HEALTH ALERT!  For the safety of our patients and staff, effective March 30, 2020, new patients and patients with disabilities will be permitted one visitor over the age of 15. No other visitors will be permitted into the clinic.  Family members and caretakers may participate in the appointments remotely by phone or video conference if desired. Compass is working with other health care providers in the area to help contain the spread of the novel Coronavirus. We are taking active steps to minimize your exposure to the virus. These steps include screening everyone who enters the clinic for signs of illness, banning most visitors in the clinic, minimizing our own staffing and allowing some employees to work from home, and frequent sanitation of the clinic. We are using personal protective equipment such as masks, gowns, gloves, and face-shields according to national guidelines. We are working to identify those patients whose visits or treatments can be safely delayed, and we will notify you of this if you have an upcoming visit.  We ask that you stay home if you have fever and/or cough.

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Everything you need to know about breast cancer in men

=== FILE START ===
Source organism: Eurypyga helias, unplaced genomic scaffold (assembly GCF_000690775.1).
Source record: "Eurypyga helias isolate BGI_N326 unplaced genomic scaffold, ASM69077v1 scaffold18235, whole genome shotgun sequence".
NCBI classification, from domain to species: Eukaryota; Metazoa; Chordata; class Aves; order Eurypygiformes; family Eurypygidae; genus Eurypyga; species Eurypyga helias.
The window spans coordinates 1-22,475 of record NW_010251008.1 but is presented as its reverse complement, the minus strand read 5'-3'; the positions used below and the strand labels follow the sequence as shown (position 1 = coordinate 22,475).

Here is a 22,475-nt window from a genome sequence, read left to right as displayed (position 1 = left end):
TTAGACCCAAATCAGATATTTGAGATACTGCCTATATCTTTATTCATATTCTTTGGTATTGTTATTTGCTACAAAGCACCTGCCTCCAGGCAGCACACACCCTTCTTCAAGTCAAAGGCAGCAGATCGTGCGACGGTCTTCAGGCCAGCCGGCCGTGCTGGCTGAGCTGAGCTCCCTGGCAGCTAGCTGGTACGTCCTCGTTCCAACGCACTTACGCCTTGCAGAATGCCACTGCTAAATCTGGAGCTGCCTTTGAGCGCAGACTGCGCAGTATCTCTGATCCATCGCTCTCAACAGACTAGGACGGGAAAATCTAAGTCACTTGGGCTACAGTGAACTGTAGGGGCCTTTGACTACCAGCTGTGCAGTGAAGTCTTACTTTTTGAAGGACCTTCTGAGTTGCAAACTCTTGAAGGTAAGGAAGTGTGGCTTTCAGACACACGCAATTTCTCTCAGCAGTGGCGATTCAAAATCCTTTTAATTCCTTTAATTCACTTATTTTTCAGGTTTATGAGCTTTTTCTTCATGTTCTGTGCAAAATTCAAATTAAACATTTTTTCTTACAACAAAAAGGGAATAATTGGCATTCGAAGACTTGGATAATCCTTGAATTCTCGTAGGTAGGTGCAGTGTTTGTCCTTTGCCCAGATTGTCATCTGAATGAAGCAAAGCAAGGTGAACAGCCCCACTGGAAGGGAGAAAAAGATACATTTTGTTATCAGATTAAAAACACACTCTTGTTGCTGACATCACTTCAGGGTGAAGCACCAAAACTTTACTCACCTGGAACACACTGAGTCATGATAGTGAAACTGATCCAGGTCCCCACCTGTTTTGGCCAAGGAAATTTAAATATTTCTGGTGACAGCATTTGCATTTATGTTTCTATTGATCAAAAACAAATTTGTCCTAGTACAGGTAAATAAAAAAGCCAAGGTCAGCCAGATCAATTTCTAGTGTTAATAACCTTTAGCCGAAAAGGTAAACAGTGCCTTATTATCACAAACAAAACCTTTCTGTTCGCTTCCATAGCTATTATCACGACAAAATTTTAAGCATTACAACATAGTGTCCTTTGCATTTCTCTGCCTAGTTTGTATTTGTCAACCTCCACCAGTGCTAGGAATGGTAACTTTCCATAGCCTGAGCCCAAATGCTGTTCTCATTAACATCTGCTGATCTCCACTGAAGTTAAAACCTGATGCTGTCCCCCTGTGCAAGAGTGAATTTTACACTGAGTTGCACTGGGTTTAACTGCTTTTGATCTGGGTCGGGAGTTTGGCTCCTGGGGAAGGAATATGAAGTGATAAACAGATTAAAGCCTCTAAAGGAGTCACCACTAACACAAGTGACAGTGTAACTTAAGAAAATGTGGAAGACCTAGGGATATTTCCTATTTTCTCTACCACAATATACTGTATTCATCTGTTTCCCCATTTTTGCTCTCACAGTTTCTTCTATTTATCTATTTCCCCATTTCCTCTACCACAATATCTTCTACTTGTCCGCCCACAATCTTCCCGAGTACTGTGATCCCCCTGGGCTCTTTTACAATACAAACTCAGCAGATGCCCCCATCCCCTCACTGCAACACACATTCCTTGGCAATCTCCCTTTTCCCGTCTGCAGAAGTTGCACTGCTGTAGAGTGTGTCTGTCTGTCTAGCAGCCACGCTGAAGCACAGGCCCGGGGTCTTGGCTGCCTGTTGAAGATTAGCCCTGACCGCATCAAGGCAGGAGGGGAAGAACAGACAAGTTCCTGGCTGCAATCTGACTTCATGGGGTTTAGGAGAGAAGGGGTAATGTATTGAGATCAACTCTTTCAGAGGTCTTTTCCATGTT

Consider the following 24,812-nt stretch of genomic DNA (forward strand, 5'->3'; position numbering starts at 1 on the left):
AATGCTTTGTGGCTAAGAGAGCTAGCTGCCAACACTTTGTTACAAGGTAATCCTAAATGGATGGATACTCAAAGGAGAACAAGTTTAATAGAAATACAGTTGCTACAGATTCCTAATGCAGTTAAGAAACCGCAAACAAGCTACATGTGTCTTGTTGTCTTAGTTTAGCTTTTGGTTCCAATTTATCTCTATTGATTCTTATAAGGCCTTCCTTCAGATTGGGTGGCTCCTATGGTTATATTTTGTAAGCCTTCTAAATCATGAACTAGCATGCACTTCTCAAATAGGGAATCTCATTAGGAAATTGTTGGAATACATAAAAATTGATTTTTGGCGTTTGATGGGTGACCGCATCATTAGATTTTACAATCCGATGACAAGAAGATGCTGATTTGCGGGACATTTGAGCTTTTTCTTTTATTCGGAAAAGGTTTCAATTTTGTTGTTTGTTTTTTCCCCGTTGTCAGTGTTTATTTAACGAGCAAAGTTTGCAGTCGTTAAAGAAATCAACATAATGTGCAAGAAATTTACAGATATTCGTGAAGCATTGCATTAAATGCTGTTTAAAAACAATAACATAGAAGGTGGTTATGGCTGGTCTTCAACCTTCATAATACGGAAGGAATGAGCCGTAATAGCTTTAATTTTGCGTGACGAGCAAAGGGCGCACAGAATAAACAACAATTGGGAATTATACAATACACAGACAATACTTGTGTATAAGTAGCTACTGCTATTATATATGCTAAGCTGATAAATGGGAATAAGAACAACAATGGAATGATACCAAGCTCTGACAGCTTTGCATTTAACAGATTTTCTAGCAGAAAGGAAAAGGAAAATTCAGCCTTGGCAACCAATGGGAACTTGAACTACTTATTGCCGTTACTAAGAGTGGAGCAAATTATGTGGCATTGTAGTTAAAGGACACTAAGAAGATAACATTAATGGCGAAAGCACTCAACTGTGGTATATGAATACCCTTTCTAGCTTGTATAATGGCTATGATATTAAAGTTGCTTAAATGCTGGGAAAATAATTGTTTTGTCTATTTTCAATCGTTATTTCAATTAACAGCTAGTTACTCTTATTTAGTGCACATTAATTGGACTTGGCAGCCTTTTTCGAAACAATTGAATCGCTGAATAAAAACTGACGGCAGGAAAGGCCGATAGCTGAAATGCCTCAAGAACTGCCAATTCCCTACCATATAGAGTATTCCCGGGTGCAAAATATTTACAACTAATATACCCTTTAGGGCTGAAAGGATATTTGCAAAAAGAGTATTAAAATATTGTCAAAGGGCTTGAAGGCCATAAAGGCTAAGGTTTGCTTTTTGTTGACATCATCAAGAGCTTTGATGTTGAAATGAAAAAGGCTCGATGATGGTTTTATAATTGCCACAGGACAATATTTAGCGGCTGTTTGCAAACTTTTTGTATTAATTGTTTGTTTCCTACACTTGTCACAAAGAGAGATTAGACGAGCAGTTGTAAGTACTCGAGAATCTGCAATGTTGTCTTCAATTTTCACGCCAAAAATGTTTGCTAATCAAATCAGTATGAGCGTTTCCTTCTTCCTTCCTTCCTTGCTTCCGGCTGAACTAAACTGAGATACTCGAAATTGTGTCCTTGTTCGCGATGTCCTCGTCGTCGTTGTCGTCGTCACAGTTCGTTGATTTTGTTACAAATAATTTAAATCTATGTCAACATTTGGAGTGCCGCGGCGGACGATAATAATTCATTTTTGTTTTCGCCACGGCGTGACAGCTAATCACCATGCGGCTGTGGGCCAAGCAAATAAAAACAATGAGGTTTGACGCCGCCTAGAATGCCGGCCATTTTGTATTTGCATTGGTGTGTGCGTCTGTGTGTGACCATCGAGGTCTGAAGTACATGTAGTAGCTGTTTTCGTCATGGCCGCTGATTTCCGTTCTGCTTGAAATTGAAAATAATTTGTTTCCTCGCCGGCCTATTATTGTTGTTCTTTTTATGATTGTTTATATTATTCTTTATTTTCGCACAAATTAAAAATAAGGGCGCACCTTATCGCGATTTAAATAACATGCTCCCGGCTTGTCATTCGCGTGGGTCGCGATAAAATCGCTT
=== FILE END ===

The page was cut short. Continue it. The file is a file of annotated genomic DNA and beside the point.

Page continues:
Oct 25, 2019

When it comes to breast cancer awareness, it seems the overall education is geared towards breast cancer in women. Though breast cancer in men is very rare (less than 1 percent of all breast cancer diagnoses occur in men), it’s important to remember that both cis and transgender men can be diagnosed, too. 

“Breast cancer in men is uncommon, but that’s what makes it dangerous,” says Dr. Beatriz Amendola of the Innovative Cancer Institute in Miami, Florida. “Because breast cancer in males is so uncommon, it has been widely ignored by the public, the media, and many healthcare professionals.” 

Because of the dangerous lack of awareness, Dr. Amendola says that when men are finally diagnosed with breast cancer, “it tends to be at a more advanced stage than with breast cancer in women.” She notes that approximately 40 percent of men with breast cancer receive a diagnosis in stage 3 or stage 4, “when the disease has already spread to other parts of the body.” 


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